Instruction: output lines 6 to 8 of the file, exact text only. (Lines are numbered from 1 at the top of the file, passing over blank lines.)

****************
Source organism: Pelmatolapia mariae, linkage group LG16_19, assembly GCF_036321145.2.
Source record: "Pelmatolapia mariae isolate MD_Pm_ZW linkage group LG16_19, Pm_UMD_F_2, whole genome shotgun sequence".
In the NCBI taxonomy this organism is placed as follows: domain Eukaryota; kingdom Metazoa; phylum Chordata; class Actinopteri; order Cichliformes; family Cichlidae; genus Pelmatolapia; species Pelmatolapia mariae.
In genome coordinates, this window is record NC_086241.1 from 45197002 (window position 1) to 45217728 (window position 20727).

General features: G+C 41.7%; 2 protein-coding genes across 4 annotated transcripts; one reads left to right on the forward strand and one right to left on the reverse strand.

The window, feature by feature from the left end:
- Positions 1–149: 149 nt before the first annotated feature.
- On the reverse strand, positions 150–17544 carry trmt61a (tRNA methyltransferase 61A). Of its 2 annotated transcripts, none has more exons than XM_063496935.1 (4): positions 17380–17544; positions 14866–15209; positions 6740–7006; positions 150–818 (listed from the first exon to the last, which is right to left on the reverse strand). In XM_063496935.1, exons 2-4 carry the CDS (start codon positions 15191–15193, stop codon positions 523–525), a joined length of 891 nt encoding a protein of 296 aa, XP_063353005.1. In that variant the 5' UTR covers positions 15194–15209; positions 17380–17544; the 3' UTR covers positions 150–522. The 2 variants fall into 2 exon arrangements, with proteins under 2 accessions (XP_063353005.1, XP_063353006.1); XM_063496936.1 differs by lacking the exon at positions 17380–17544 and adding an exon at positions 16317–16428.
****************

The window, feature by feature from the left end:
- Positions 1–149: 149 nt before the first annotated feature.
- On the reverse strand, positions 150–17544 carry trmt61a (tRNA methyltransferase 61A). Of its 2 annotated transcripts, none has more exons than XM_063496935.1 (4): positions 17380–17544; positions 14866–15209; positions 6740–7006; positions 150–818 (listed from the first exon to the last, which is right to left on the reverse strand). In XM_063496935.1, exons 2-4 carry the CDS (start codon positions 15191–15193, stop codon positions 523–525), a joined length of 891 nt encoding a protein of 296 aa, XP_063353005.1. In that variant the 5' UTR covers positions 15194–15209; positions 17380–17544; the 3' UTR covers positions 150–522. The 2 variants fall into 2 exon arrangements, with proteins under 2 accessions (XP_063353005.1, XP_063353006.1); XM_063496936.1 differs by lacking the exon at positions 17380–17544 and adding an exon at positions 16317–16428.